Wednesday, November 26, 2008

Baracchus Maximus?

At The Times Online, Cambridge classicist Mary Beard on the Roman Obama analog:

In the second century AD, Lucius Septimius Severus became the first ‘African-Roman’ emperor of Rome. Like Obama he was of mixed race -- his father from Libya, his mother of European descent. He too had an outspoken and determined wife, from Syria. And his first task on coming to the throne in 193 AD was to deal with a military disaster in Iraq (‘Parthia’ as it was then known). The success of his surge was commemorated in the great arch, which remains to this day one of the most impressive monuments in the Forum at Rome.

The two little children he took with him to the palace did not fare so well. In fact they grew up to be murderous thugs – even if the elder, Caracalla, did go on to initiate the most daring extension of civic rights in the whole of world history. Once he had got rid of his brother (nastily murdered on his mother’s lap), he gave full Roman citizenship, and the legal privileges and protection that went with it, to all the free male inhabitants of the empire.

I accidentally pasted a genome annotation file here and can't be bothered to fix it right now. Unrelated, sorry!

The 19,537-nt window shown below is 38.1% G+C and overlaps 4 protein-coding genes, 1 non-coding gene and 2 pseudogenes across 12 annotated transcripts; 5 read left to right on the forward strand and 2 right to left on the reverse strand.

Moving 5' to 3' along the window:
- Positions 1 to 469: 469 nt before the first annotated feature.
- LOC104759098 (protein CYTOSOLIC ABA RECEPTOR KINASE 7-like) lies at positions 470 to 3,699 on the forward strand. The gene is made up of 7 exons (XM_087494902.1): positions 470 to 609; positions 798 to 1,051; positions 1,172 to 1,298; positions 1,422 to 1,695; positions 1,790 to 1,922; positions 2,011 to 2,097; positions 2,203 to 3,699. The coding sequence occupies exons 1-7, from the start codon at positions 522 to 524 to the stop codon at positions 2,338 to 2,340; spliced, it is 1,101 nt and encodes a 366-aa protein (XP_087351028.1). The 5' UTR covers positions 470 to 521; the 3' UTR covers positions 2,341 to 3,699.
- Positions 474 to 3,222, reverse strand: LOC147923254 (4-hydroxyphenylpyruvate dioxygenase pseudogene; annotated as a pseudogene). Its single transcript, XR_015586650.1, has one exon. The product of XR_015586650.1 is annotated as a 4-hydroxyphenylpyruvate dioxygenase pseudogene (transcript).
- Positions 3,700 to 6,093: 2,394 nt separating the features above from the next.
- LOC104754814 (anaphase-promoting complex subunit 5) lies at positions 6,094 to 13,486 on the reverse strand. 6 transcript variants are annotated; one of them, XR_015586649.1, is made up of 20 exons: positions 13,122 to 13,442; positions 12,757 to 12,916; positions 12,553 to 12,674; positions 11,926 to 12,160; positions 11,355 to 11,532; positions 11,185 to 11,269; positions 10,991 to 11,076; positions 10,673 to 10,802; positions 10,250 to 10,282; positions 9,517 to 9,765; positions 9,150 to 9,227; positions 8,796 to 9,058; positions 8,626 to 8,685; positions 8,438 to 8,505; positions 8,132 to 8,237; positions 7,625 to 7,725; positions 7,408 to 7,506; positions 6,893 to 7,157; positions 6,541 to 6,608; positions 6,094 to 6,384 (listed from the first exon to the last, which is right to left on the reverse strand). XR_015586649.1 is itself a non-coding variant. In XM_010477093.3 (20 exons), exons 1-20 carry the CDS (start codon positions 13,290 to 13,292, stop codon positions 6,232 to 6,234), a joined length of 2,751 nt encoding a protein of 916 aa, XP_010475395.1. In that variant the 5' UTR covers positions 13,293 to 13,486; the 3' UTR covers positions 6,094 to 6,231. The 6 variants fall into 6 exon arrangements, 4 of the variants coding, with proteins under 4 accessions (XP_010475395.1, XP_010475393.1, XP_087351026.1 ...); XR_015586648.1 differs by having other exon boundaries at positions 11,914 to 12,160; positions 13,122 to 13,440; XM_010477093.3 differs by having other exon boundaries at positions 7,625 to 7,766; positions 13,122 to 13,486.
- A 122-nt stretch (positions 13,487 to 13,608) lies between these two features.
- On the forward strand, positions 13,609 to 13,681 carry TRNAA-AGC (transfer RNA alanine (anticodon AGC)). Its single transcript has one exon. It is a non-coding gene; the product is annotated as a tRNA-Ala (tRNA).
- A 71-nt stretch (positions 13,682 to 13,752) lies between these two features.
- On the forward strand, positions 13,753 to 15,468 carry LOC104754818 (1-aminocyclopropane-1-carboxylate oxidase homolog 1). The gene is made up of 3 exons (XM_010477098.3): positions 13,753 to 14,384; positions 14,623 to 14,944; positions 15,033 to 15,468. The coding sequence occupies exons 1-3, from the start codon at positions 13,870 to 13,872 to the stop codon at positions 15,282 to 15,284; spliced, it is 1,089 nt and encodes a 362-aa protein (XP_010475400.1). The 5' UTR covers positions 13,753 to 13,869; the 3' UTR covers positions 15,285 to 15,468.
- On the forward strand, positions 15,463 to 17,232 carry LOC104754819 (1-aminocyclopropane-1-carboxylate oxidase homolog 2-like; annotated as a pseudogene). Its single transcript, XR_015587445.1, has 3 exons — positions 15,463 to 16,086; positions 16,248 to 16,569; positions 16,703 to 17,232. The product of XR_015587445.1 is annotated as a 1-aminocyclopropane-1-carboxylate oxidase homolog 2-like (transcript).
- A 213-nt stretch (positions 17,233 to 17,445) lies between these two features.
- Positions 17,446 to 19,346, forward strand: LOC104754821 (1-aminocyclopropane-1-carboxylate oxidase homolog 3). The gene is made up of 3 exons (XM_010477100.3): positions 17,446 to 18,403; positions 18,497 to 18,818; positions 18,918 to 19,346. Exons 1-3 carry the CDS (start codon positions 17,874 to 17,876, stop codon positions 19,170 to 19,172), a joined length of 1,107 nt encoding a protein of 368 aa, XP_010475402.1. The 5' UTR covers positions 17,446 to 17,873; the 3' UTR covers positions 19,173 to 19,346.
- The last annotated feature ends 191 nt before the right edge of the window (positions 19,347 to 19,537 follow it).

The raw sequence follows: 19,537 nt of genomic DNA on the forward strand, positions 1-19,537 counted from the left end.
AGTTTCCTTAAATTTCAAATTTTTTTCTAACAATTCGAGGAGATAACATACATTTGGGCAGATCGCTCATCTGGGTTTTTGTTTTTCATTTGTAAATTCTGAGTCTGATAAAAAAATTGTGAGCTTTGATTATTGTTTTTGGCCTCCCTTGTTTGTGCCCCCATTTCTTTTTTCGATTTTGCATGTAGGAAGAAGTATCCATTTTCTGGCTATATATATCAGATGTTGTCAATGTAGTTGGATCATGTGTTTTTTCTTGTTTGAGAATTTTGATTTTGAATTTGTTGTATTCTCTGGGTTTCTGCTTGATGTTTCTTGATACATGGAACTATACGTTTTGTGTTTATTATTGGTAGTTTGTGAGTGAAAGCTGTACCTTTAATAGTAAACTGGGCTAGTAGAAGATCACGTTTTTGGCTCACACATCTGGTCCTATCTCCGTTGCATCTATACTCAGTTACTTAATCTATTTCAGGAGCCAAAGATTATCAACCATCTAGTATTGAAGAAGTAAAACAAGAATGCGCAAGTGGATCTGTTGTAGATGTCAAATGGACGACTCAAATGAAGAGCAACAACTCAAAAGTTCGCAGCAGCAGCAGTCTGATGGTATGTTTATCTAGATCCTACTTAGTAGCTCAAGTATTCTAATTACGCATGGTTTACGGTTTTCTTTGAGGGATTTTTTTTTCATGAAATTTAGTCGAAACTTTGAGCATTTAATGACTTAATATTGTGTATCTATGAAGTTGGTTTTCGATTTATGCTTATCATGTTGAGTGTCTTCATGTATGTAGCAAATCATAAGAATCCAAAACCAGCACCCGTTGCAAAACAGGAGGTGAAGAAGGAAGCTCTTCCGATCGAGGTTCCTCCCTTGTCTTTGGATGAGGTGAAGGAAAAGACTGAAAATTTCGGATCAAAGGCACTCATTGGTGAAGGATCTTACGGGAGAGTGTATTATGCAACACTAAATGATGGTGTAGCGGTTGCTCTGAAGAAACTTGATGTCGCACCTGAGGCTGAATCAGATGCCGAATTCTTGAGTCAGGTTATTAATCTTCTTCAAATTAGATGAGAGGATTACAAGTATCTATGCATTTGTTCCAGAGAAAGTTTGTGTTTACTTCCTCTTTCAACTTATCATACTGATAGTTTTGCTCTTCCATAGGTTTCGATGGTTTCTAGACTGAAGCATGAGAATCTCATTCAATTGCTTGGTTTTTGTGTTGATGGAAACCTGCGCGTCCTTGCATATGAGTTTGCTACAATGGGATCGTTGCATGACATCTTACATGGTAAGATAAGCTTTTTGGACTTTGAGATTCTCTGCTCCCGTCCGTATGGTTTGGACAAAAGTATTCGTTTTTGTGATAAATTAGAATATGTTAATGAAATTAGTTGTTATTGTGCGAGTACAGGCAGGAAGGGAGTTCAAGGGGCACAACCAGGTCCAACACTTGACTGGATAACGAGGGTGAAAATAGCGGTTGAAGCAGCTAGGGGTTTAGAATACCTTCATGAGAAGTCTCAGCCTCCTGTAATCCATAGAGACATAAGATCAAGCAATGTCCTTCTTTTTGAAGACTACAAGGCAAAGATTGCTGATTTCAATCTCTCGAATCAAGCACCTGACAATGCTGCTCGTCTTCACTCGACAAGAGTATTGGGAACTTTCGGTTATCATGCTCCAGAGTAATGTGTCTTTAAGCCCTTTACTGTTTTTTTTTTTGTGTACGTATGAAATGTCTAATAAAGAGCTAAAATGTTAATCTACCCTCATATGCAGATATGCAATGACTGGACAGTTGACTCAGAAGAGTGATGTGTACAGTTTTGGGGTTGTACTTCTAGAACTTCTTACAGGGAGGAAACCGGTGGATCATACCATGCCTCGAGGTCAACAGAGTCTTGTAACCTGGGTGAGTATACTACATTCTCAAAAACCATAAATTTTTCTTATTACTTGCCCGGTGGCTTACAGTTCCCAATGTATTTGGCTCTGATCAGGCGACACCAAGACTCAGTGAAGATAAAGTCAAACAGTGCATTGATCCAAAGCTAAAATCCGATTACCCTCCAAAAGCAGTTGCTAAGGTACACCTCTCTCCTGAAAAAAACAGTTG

Some ready-made precedent for an alternate future history? Flash forward to the Obama girls as a near-future Uday and Qusay? I would totally read that.

P.S. -- Wikipedia trivia on the death of Caracalla: "While travelling from Edessa to begin a war with Parthia [the territory subsequently known as Iraq], he was assassinated while urinating at a roadside near Harran on April 8, 217 by Julius Martialis, an officer in the imperial bodyguard."

1 comment:

Anonymous said...
This comment has been removed by a blog administrator.